Abrakadoodle's Art Education programs juice childlike creativity with the natural steroids of art, color, form, and design. Year-round classes include everything from Twoosy Doodlers for children ages 20 to 36 months to Doodlers for more advanced artists (grades K–8). Specialty classes help kids master the basics of anime, work with canvas painting, capture the horrors of war in sweeping cubist murals, and much more. Courses are offered at a variety of locations and times. View the schedule, course descriptions, and additional information here.
Painting with Patience hosts relaxing do-it-yourself evenings of colorful exploration for painters with or without previous experience. Guests need only bring a lust for life along with their favorite wine and snacks, as they uncork and follow a progression of easy-to-follow instructions. Each class focuses on one specific design, allowing students to follow along with others while adding their own flair to images such as gnomes or Italian waterways. Students can create their own simulacra of famous works including Van Gogh’s Starry Night, Munch’s The Scream, and Monet’s Bridge Over a Pond of Water Moccasins. Multiple classes are scheduled each week and include all painting supplies as well as ice buckets and corkscrews. The artistic educators at Painting with Patience can also wrangle groups of 10–25 artisans for adult or children’s private painting parties.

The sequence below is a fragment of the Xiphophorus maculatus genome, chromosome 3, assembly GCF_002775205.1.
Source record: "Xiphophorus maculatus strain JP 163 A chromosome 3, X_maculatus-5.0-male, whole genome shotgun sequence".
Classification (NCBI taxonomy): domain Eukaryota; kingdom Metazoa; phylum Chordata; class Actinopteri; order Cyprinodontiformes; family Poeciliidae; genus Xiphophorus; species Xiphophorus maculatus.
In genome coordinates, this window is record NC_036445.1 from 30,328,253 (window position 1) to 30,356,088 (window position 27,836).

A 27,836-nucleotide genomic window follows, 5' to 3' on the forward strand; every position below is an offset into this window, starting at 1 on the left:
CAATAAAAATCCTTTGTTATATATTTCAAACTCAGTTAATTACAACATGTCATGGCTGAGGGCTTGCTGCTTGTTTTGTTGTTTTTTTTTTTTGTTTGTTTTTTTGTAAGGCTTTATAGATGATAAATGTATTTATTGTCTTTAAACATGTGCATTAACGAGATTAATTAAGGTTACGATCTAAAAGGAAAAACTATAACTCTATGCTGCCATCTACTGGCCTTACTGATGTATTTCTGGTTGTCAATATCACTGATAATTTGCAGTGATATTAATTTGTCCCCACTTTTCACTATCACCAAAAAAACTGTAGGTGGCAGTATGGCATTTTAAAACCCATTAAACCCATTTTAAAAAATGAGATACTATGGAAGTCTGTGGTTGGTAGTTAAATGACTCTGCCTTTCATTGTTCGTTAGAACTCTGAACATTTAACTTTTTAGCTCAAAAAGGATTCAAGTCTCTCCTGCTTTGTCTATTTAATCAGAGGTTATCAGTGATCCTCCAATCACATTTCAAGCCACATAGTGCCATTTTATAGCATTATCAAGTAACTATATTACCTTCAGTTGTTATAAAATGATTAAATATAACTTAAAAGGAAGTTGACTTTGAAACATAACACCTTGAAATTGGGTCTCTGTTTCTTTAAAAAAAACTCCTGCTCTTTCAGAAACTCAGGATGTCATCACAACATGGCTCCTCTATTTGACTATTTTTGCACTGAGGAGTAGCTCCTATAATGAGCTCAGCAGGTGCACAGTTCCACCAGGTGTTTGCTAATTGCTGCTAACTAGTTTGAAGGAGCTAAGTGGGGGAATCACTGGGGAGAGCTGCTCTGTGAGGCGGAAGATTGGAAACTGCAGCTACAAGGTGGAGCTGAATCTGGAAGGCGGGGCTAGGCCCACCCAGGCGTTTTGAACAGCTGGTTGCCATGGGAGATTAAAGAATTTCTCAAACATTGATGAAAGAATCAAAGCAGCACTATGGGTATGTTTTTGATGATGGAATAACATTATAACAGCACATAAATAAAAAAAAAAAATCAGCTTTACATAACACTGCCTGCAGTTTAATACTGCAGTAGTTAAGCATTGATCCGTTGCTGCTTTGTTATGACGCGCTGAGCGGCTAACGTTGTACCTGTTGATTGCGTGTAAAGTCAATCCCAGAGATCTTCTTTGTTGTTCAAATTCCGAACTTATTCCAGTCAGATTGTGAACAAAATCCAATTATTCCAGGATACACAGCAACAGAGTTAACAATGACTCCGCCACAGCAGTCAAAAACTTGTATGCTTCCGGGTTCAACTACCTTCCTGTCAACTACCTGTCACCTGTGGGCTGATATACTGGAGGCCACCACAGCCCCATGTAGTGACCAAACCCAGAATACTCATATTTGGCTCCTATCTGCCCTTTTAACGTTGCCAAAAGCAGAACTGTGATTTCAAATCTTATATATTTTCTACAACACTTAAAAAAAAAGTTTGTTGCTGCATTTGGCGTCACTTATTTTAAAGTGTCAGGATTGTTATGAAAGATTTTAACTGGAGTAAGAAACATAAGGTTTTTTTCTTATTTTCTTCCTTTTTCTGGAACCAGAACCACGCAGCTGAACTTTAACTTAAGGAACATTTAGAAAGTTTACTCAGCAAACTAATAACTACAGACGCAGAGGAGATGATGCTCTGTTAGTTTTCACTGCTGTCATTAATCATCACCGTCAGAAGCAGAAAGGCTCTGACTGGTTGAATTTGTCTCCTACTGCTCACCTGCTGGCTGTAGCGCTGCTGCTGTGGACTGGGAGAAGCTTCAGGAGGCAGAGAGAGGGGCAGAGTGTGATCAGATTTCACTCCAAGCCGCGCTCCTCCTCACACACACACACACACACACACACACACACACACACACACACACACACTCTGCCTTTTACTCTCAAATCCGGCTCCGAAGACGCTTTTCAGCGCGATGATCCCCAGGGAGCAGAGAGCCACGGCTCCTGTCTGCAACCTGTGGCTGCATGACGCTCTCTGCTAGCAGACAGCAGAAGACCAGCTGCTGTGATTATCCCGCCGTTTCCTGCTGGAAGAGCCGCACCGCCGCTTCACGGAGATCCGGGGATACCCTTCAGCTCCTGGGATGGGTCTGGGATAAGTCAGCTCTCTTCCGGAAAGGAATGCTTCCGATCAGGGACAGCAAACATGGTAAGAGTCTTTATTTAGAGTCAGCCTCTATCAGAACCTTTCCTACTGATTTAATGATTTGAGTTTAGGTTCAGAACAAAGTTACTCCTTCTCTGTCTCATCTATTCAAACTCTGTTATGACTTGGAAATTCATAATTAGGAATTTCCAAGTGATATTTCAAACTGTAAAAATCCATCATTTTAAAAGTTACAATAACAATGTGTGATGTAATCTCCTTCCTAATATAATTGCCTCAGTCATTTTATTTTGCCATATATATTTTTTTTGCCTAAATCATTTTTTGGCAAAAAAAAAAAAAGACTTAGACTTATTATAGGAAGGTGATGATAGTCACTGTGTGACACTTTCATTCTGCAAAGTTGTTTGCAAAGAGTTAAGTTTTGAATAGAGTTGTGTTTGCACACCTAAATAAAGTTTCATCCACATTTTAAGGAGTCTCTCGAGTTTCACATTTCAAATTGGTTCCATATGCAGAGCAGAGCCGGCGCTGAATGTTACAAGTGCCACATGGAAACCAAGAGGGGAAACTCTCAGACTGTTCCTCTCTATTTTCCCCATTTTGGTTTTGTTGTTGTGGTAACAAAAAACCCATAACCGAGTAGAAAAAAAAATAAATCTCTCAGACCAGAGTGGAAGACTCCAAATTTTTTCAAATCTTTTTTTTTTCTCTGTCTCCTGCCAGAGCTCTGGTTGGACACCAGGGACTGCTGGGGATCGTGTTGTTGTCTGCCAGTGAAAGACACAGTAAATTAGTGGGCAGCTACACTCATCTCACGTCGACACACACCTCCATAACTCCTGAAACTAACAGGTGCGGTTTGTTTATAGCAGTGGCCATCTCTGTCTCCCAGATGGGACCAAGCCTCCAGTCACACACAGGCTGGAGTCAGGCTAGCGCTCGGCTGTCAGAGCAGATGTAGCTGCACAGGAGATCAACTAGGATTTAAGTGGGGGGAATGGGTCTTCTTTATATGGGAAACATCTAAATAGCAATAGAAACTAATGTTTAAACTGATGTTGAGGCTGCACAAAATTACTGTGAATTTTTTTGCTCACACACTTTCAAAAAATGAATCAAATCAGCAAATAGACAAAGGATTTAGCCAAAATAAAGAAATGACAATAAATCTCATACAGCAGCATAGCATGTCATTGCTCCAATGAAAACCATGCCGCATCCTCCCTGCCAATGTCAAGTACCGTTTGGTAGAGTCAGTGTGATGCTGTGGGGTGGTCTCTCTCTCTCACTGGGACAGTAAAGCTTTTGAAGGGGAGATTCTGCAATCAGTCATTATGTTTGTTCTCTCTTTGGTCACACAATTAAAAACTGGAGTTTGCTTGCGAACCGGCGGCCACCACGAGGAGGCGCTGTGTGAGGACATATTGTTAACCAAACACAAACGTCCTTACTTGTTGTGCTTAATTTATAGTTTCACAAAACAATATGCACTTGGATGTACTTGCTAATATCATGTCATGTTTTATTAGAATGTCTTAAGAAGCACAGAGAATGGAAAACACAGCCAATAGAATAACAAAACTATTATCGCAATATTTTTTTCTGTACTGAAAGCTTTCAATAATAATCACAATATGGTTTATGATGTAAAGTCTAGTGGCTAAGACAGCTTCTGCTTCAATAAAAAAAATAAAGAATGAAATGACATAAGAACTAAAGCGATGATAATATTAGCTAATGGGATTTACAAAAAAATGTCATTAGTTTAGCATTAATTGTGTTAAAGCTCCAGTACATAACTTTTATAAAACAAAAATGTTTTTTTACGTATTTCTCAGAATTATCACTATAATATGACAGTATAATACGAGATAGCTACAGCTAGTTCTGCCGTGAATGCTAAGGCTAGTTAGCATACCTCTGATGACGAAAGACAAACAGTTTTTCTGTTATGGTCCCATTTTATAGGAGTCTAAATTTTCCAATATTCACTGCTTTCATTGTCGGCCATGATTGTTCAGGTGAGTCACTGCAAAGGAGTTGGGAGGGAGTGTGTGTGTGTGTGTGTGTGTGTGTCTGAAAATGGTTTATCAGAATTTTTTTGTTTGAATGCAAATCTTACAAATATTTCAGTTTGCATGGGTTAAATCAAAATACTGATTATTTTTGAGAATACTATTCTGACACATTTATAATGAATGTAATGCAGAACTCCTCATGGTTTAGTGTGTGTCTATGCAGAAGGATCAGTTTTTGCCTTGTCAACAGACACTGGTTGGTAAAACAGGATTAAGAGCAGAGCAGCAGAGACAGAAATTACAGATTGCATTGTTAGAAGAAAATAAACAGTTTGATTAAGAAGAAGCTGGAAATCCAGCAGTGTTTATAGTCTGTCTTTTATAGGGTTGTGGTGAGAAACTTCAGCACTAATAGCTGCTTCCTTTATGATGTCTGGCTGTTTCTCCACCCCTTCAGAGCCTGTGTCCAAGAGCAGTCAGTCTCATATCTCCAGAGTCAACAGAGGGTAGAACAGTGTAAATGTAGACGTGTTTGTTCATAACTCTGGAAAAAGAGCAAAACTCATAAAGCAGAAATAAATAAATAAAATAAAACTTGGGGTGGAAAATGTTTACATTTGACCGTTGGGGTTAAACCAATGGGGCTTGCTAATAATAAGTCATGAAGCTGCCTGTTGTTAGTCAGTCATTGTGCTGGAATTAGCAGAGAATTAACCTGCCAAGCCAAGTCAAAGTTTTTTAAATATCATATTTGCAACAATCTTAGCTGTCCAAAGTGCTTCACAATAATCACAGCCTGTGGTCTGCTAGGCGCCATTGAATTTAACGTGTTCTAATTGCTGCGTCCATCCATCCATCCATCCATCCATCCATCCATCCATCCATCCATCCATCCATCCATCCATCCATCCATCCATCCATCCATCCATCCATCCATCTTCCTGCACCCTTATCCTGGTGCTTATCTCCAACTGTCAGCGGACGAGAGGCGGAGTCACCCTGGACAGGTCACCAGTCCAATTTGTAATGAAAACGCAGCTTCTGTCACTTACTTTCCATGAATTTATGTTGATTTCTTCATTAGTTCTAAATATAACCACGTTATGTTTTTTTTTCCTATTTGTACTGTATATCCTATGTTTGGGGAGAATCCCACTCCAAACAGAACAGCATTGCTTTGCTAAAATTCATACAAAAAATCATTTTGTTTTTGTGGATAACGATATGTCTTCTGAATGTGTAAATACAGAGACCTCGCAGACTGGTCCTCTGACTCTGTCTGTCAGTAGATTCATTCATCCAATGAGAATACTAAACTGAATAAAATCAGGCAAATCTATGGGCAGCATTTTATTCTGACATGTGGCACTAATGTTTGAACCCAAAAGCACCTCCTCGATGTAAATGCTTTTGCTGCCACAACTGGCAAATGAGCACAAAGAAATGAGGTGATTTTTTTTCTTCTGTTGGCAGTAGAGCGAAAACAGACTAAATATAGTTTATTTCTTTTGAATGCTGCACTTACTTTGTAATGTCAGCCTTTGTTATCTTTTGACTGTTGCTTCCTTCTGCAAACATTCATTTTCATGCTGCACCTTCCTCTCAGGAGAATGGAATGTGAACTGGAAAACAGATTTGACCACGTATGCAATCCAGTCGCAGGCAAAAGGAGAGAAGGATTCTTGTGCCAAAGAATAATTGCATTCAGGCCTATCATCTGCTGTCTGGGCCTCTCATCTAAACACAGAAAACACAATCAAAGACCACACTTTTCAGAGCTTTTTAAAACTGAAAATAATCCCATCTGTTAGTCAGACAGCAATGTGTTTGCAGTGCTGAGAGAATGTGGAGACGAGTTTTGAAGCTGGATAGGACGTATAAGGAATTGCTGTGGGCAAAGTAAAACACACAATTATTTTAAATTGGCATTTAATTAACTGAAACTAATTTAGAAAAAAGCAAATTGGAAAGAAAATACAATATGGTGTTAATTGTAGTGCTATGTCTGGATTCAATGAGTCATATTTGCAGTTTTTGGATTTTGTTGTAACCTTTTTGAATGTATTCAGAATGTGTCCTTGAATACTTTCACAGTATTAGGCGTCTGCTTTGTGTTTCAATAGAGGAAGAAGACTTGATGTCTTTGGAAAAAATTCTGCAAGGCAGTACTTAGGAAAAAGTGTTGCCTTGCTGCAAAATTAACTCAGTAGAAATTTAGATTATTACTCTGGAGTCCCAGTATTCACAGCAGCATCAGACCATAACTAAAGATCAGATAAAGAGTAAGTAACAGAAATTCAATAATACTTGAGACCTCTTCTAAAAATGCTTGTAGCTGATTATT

Leafy trees throw cooling shade over Sleepy Sheep Ranch’s zigzagging trails as horseback riders and their steeds trot past ponds and trickling creeks. When not escorting riders around the ranch’s maze of riding trails, resident horses and their goat companions frolic in a sprawling pasture, where both experienced and fledgling equestrians can saddle up their own horses or those that live at the ranch. Sleepy Sheep Ranch provides board and care for local equines whose owners don’t have the space and for local mustangs lying low after losing a road race to a golf cart. Serious riders can peruse a for-sale selection of livestock, which includes a handful of stallions and boisterous goats whose iron stomachs allow them to eat not only their own share of food, but the horses’ and compost bins’ as well.